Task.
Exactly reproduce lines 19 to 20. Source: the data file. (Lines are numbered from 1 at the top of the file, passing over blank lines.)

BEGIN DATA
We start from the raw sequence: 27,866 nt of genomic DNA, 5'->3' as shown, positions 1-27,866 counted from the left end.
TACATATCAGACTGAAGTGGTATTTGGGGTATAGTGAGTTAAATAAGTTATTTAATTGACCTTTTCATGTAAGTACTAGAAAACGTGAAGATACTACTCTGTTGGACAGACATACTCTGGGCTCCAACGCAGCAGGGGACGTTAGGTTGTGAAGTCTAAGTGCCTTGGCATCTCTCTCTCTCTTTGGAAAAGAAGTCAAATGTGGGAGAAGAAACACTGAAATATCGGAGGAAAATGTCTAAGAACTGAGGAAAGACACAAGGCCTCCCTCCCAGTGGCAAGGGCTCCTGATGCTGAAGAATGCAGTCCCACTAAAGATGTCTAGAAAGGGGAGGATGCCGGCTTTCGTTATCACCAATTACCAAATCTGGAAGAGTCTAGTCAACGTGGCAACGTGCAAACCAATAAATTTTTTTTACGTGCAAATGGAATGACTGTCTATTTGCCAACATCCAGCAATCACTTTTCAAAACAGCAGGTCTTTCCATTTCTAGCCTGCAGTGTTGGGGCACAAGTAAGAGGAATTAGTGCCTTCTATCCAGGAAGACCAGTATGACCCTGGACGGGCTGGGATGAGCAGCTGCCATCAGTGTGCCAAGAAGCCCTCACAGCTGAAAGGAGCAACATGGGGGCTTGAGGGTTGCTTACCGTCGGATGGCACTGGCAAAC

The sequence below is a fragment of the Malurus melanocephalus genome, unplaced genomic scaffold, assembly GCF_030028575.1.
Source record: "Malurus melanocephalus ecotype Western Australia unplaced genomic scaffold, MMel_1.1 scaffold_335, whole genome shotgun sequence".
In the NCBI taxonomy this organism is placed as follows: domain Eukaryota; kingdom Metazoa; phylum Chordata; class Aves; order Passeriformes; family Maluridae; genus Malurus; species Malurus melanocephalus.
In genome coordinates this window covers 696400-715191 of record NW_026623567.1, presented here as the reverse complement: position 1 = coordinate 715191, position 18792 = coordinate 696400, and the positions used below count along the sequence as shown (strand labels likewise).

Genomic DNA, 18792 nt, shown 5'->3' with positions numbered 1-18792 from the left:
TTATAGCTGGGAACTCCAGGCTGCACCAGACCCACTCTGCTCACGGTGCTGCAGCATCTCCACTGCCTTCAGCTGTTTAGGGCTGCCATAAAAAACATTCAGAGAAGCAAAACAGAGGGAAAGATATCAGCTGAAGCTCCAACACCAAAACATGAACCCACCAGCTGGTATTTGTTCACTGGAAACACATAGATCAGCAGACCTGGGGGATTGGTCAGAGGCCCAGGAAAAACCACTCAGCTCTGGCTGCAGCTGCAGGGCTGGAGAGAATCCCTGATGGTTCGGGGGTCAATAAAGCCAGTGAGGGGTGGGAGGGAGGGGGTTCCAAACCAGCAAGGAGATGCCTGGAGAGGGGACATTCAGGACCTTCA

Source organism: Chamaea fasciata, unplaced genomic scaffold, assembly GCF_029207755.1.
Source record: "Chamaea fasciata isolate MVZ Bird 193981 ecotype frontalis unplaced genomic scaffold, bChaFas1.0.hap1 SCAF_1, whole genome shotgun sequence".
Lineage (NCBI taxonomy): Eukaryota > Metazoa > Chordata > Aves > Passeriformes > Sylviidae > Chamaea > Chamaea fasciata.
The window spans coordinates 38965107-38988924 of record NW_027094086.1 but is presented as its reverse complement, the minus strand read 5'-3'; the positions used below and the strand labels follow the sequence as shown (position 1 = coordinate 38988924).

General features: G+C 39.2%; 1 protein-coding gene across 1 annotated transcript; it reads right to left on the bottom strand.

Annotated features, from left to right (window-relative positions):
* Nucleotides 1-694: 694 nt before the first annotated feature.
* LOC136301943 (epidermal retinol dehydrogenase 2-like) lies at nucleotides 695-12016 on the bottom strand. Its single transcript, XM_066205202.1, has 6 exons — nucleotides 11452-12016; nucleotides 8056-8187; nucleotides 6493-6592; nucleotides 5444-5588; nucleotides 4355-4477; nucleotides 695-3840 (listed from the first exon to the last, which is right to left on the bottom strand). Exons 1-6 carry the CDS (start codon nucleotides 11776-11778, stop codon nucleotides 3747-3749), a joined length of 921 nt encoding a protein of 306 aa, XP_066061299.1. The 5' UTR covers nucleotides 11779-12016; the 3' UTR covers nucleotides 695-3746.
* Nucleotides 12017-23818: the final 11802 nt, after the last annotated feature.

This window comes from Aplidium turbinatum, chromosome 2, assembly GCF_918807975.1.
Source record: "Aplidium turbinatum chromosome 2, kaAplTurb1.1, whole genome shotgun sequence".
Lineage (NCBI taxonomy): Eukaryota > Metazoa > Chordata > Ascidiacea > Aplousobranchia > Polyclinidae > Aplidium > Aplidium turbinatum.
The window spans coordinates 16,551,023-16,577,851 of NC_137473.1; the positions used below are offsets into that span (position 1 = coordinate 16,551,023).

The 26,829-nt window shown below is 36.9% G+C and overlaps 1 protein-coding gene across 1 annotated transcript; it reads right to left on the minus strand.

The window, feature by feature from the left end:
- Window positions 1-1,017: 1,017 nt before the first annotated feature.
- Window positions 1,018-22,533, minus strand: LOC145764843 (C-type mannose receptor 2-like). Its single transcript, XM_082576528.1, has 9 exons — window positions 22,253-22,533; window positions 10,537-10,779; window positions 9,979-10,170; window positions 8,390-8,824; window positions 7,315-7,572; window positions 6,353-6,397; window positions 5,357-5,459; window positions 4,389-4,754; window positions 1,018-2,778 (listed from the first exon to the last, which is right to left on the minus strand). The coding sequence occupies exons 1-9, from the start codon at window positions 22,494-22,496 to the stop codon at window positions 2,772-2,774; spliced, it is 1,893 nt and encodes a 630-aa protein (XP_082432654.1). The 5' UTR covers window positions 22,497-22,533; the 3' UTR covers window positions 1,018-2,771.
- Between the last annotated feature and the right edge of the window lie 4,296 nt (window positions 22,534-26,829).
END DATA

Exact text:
Source record: "Aplidium turbinatum chromosome 2, kaAplTurb1.1, whole genome shotgun sequence".
Lineage (NCBI taxonomy): Eukaryota > Metazoa > Chordata > Ascidiacea > Aplousobranchia > Polyclinidae > Aplidium > Aplidium turbinatum.